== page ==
Photographer Peter Stackpole (1913-1997), was the son of artists, Ralph Stackpole and Adele Barnes Stackpole. Educated in the San Francisco Bay area and Paris, Peter Stackpole grew up under the influence of his parent’s friends and peers, Dorthea Lange, Edward Weston and Diego Rivera. Maturing in this supportive artist community, Stackpole began developing his photographic style at a young age. Stackpole’s appreciation for the hand-held camera and his developing technical expertise found a perfect subject in the construction of the San Francisco-Oakland Bay Bridge. With his Leica Model A, he captured the details of the work itself as well as the drama of the situation. Stackpole showed this work to Willard Van Dyke in 1934 and was soon thereafter included as an honorary member in Group f/64. However, his photographic vision differed dramatically from the straight approach of the f/64 fine artists; Stackpole identified as a photojournalist preferring a vibrant and candid approach, and situating his subjects within a contextual setting. In 1935, twenty-five of Stackpole’s bridge photographs were exhibited at the San Francisco Museum of Art. This led to several freelance projects and in 1936, when Henry Luce established his ground-breaking “picture” magazine LIFE, Stackpole was hired as one of the four staff photographers. Stackpole worked for LIFE from its founding until 1961, moving gracefully between photographing the glamorous and young in Hollywood, and the more routine lives of the laboring class, always endeavoring to present his subjects authentically. Stackpole’s portraiture of Hollywood stars created approachable and endearing characters, and is recognized as a pioneering contribution to “media culture,” solidifying Hollywood icons as a subject of fascination within popular culture. Some of the celebrities he chronicled were Gary Cooper, Alfred Hitchcock, Vivien Leigh, Greer Garson, and Elizabeth Taylor. Stackpole was LIFE’s chief Hollywood photographer from 1938 until 1951, when he moved east to work in the magazine’s New York office. Over the course of his career, 26 of his images graced the cover of LIFE. Stackpole’s work resulted in several book publications, including The Bridge Builders (1985), and Peter Stackpole, Life in Hollywood 1936-1952 (1991). In 1987, the Los Angeles County Museum of Art included much of his work in their exhibition The Hollywood Photographers. It was the Oakland Museum’s double exhibition of Stackpole’s work in Peacetime to wartime and Mr. Stackpole Goes to Hollywood that saved a significant portion of Stackpole’s work from the 1991 fire that devastated Oakland, including the photographer’s home. In his later years, Stackpole began an autobiography entitled Go Get ‘Em, Tiger, which remained unfinished at the time of his death in 1997.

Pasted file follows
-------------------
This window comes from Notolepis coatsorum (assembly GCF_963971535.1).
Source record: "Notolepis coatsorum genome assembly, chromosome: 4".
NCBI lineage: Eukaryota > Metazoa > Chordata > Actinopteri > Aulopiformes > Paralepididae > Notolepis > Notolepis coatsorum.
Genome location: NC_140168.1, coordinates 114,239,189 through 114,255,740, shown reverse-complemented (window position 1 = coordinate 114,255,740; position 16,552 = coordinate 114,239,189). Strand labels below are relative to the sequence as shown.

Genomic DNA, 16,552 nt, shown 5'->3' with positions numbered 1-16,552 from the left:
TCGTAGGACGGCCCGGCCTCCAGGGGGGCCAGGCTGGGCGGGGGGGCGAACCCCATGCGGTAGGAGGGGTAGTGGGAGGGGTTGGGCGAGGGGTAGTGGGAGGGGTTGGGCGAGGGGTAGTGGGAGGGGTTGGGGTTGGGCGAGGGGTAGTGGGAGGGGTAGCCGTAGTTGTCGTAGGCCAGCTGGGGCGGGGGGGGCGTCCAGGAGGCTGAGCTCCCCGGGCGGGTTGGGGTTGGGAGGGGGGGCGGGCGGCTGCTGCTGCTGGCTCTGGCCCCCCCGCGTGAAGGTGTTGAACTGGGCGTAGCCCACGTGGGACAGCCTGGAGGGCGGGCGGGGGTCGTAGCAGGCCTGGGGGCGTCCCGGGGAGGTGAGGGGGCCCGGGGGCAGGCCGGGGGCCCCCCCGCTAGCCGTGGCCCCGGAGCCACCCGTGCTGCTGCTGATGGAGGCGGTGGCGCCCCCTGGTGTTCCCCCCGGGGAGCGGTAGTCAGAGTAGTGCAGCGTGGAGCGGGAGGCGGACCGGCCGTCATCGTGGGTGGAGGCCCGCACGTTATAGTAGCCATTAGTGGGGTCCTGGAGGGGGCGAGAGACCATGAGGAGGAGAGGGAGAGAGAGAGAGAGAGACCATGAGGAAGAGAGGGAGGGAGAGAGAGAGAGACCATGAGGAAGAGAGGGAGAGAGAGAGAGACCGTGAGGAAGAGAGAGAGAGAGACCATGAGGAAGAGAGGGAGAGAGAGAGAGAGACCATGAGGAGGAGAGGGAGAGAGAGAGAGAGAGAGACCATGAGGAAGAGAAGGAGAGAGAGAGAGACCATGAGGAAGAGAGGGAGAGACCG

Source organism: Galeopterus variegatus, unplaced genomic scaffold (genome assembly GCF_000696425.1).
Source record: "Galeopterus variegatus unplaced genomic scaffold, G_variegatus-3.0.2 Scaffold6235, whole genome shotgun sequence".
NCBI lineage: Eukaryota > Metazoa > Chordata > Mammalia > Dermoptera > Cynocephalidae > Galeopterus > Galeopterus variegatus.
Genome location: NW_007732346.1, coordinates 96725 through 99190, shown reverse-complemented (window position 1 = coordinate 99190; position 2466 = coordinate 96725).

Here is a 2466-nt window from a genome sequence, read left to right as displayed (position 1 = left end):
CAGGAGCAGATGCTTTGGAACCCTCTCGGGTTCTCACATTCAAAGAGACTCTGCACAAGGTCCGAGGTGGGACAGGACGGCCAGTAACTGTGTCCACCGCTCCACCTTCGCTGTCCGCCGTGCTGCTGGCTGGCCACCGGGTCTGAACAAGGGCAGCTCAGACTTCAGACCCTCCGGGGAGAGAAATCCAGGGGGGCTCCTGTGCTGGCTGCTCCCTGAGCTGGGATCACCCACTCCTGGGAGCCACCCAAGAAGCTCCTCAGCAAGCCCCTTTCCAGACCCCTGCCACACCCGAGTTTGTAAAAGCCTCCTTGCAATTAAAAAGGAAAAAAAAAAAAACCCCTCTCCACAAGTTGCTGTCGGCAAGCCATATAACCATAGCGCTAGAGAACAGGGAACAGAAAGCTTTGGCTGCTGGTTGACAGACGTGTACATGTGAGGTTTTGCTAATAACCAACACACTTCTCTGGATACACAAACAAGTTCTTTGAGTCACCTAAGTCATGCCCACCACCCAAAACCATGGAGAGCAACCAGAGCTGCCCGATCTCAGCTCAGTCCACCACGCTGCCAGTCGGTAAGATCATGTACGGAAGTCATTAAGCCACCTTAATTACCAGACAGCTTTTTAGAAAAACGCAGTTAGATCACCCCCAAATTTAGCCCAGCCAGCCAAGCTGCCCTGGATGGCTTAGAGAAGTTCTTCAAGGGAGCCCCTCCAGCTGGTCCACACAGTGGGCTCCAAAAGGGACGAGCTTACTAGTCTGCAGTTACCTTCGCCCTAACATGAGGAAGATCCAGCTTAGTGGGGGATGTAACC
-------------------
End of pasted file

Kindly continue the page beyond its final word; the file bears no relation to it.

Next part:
The Peter Stackpole archive contains photographic materials and papers, dating from 1918 - 1997. This includes negatives, prints, biographical materials, writings, exhibition materials, publications, exhibition materials, and audiovisual materials, as well as 273 fine prints.